December 23, 2020

Medical Coding Course Overview - HCAS 129 and HCAS 133

By B&SC Blog Team

Medical Coding Course Overview - HCAS 129 and HCAS 133

Before you can work in virtually any hospital office you need to know the basics of human anatomy.

Is your job to schedule a procedure? Transcribe doctor’s notes? Code insurance paperwork? X-ray a patient? In virtually any scenario, if you don’t know the difference between a fibula and tibiofibular, or an ileum and an ilium, or prostate and prostrate, your day can be long and confusing.

There is a very long list of medical terminology that sounds similar. In HCAS 133, Survey of Anatomy, students learn the different body systems and terminology.

“Whether you are going into coding or assisting or administration you are going to be looking through patient charts, talking to patients and talking to other health care professionals and insurance companies,” said Faith Hamer D.C., R.M.A., who teaches the course. “You are going to need to know what you are talking about and if you don’t know the medical terminology, you’re lost.”

Hamer said the course is the foundation for virtually every medical professional. Students should expect the class to include intense memorization of the skeletal and muscle systems as well as other parts of the human anatomy.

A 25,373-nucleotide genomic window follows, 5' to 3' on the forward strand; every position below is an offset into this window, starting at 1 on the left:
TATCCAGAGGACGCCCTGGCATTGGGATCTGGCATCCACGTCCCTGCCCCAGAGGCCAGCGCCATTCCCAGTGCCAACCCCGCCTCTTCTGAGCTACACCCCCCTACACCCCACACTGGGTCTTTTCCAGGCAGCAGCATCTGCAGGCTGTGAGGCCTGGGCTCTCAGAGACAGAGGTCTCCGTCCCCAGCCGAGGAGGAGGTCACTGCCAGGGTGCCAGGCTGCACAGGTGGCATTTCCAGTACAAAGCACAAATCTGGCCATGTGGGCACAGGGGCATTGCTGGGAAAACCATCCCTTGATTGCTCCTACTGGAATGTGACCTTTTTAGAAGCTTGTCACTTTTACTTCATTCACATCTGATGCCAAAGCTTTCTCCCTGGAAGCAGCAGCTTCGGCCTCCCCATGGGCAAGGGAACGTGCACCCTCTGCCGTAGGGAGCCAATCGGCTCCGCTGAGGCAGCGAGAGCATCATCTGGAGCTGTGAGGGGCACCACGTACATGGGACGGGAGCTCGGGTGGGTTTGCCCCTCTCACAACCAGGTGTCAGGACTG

Students will also study basic chemistry and why and how the body’s systems work.

“For example, how does the kidney function? How does it filter waste products so we urinate those waste products out of the body,” Hamer said. “There is that understanding that’s needed.

“If you have an understanding of how the kidney works, than you better understand what the disease process is doing to the individual and why they need a certain treatment or procedure,” she said. “That’s what ties their job into knowing this information.”

The HCAS 129 course is an electronic health records course that gives students the opportunity to work in the AHIMA Virtual Labs with actual electronic health records.

Fictional patients are plugged into the health information software and students can try out new software functions or practice standard processes and tools for coding, identity management, deficiency management, chart analysis, and more.

Hamer said the course is another core necessity for anyone working in the medical field.

“All the students say it’s a lot of fun to go into the lab and use the records and learn to move things around and explore,” she said.

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